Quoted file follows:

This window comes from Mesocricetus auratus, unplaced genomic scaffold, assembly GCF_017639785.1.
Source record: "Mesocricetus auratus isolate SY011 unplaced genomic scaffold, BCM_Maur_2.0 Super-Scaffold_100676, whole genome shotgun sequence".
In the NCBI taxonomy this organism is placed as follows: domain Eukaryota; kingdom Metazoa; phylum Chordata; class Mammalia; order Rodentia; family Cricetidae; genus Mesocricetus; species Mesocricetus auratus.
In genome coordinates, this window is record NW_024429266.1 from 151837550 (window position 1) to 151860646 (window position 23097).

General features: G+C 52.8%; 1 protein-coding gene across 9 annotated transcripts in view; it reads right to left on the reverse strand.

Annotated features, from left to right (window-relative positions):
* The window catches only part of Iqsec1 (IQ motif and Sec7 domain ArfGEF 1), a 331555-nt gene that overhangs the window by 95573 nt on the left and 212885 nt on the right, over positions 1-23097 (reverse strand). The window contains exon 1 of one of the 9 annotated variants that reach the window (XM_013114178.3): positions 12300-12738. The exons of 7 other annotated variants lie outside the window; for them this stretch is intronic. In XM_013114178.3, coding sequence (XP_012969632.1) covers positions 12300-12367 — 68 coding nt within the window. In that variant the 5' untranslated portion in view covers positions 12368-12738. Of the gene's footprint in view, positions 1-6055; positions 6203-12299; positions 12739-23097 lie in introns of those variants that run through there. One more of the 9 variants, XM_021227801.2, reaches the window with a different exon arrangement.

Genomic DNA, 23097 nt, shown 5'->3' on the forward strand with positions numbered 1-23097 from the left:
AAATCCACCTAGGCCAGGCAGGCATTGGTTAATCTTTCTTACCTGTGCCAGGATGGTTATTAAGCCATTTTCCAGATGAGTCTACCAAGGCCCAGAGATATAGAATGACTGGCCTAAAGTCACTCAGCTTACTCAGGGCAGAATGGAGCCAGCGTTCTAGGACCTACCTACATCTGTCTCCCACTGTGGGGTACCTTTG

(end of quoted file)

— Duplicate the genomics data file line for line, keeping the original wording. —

This window comes from Mesocricetus auratus, unplaced genomic scaffold, assembly GCF_017639785.1.
Source record: "Mesocricetus auratus isolate SY011 unplaced genomic scaffold, BCM_Maur_2.0 Super-Scaffold_100676, whole genome shotgun sequence".
In the NCBI taxonomy this organism is placed as follows: domain Eukaryota; kingdom Metazoa; phylum Chordata; class Mammalia; order Rodentia; family Cricetidae; genus Mesocricetus; species Mesocricetus auratus.
In genome coordinates, this window is record NW_024429266.1 from 151837550 (window position 1) to 151860646 (window position 23097).

General features: G+C 52.8%; 1 protein-coding gene across 9 annotated transcripts in view; it reads right to left on the reverse strand.

Annotated features, from left to right (window-relative positions):
* The window catches only part of Iqsec1 (IQ motif and Sec7 domain ArfGEF 1), a 331555-nt gene that overhangs the window by 95573 nt on the left and 212885 nt on the right, over positions 1-23097 (reverse strand). The window contains exon 1 of one of the 9 annotated variants that reach the window (XM_013114178.3): positions 12300-12738. The exons of 7 other annotated variants lie outside the window; for them this stretch is intronic. In XM_013114178.3, coding sequence (XP_012969632.1) covers positions 12300-12367 — 68 coding nt within the window. In that variant the 5' untranslated portion in view covers positions 12368-12738. Of the gene's footprint in view, positions 1-6055; positions 6203-12299; positions 12739-23097 lie in introns of those variants that run through there. One more of the 9 variants, XM_021227801.2, reaches the window with a different exon arrangement.

Genomic DNA, 23097 nt, shown 5'->3' on the forward strand with positions numbered 1-23097 from the left:
AAATCCACCTAGGCCAGGCAGGCATTGGTTAATCTTTCTTACCTGTGCCAGGATGGTTATTAAGCCATTTTCCAGATGAGTCTACCAAGGCCCAGAGATATAGAATGACTGGCCTAAAGTCACTCAGCTTACTCAGGGCAGAATGGAGCCAGCGTTCTAGGACCTACCTACATCTGTCTCCCACTGTGGGGTACCTTTG